MR of postnatal brain development

Myelination of the human brain has been studied in vivo by means of magnetic resonance (MR) imaging (Barkovich et al., 1988; Bird et al., 1989; Martin et al., 1991; Nakagawa et al., 1998; Staudt et al., 1993; van der Knaap and Valk, 1990). The fundamental work in this domain was done by Barkovich and colleagues (1988), later complemented by others (Bird et al., 1989; Huppi et al., 1998; Koenig et al., 1990; Martin et al., 1991; Nakagawa et al., 1998; Staudt et al., 1993; Takeda et al., 1997; van der Knaap and Valk, 1990). To better understand the following description, a brief review of MR terminology may be helpful. Most MR images used to assess myelination are based on the concept of T1 or T2 weighting (table 3.1), which reflect differences in tissue water. Tl-weighted images are typically more "anatomic," whereas T2-weighted images typically show subtle abnormalities reflected in changes in water, or edema. More importantly, images can be Tl- or T2-weighted to optimize tissue characteristics.

Tl-weighted images look like "cut brain." Cerebrospinal fluid spaces, such as the ventricles and sulci, are dark on Tl-weighted images. Fatty tissues are bright. Myelin, containing phospholipids, is also bright relative to other intracranial structures. Thus, by the process of myelination, brain areas that are myelinated appear bright or hyperintense relative to other areas on the image. Moreover, areas of the brain with very tightly packed fiber bundles, such as the corpus callosum, extrude any free water from their myelin fibers and thus appear even brighter on the image.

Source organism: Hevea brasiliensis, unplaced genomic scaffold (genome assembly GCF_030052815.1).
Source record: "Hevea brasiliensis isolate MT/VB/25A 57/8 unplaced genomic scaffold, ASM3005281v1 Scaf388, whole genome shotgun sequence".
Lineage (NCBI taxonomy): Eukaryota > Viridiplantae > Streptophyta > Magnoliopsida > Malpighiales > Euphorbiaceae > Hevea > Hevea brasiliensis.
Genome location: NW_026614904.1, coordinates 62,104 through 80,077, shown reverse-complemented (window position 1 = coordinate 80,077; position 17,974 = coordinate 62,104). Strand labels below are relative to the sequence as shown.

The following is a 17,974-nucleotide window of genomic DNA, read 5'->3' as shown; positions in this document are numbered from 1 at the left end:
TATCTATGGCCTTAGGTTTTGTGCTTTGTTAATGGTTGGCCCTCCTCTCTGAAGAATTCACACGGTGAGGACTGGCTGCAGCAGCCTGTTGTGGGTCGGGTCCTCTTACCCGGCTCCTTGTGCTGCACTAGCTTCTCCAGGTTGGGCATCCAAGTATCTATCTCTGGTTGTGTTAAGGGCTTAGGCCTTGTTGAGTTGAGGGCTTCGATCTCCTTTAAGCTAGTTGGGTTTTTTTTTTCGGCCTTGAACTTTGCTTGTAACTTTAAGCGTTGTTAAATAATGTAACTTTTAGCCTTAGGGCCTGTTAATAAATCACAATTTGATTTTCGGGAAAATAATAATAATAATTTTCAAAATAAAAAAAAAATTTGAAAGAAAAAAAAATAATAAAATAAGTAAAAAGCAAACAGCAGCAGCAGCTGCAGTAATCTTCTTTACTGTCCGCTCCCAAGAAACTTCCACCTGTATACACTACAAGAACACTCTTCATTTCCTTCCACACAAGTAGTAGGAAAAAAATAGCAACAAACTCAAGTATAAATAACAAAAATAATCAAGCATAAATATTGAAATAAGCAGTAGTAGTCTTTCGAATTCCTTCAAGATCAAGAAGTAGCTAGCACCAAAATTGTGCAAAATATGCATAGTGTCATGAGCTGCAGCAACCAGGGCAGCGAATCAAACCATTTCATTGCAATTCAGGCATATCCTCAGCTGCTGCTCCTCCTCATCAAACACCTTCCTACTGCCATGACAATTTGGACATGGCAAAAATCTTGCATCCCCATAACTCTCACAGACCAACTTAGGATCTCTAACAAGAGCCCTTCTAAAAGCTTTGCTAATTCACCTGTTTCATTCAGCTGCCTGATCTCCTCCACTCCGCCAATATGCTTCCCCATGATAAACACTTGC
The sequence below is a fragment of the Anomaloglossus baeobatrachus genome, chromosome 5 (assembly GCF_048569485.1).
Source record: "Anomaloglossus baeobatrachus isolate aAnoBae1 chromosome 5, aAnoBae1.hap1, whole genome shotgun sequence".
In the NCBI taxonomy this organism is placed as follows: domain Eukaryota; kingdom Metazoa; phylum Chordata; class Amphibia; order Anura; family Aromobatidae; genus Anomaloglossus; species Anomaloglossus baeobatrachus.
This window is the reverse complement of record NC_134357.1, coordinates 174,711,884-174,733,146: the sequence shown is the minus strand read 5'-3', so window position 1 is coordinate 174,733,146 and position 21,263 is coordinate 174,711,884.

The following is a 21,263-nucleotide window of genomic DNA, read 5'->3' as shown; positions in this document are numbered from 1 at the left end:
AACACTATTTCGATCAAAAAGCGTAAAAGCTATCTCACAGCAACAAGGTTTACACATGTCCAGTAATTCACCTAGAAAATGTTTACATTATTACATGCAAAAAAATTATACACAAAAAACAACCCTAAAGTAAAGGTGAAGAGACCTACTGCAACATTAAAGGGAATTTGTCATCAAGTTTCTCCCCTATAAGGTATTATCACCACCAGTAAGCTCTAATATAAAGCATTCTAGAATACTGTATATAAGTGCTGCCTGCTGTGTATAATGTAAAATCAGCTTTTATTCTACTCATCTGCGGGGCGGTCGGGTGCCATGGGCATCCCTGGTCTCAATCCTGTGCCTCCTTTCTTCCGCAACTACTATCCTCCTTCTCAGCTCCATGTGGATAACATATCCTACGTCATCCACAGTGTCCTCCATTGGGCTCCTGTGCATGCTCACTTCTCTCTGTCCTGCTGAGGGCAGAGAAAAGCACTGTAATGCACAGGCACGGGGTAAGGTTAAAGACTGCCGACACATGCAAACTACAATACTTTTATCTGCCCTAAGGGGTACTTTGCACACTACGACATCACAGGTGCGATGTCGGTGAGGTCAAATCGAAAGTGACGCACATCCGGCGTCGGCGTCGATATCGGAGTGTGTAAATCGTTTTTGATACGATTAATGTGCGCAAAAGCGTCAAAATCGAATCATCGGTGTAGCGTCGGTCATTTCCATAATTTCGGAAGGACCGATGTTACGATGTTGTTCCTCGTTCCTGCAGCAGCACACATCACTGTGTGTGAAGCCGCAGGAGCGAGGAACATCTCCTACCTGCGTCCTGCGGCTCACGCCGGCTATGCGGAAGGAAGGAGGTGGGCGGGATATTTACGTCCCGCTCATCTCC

T2-weighted images are essentially inverted in their signal characteristics. Hence, myelinated brain, with an abundance of phospholipid, appears hypointense.

Table 3.1 MR milestones of CNS myelination

Anatomic Region

Age at Which Myelination Appears

Tl-Weighted Images

Tl-Weighted Images

Inferior cerebellar peduncle

Present at birth

Present at birth

Middle cerebellar peduncle

1 month

1-2 months

Superior cerebellar peduncle

Present at birth

Present at birth

Posterior cerebellar peduncle

Was this article helpful?

0 0

Post a comment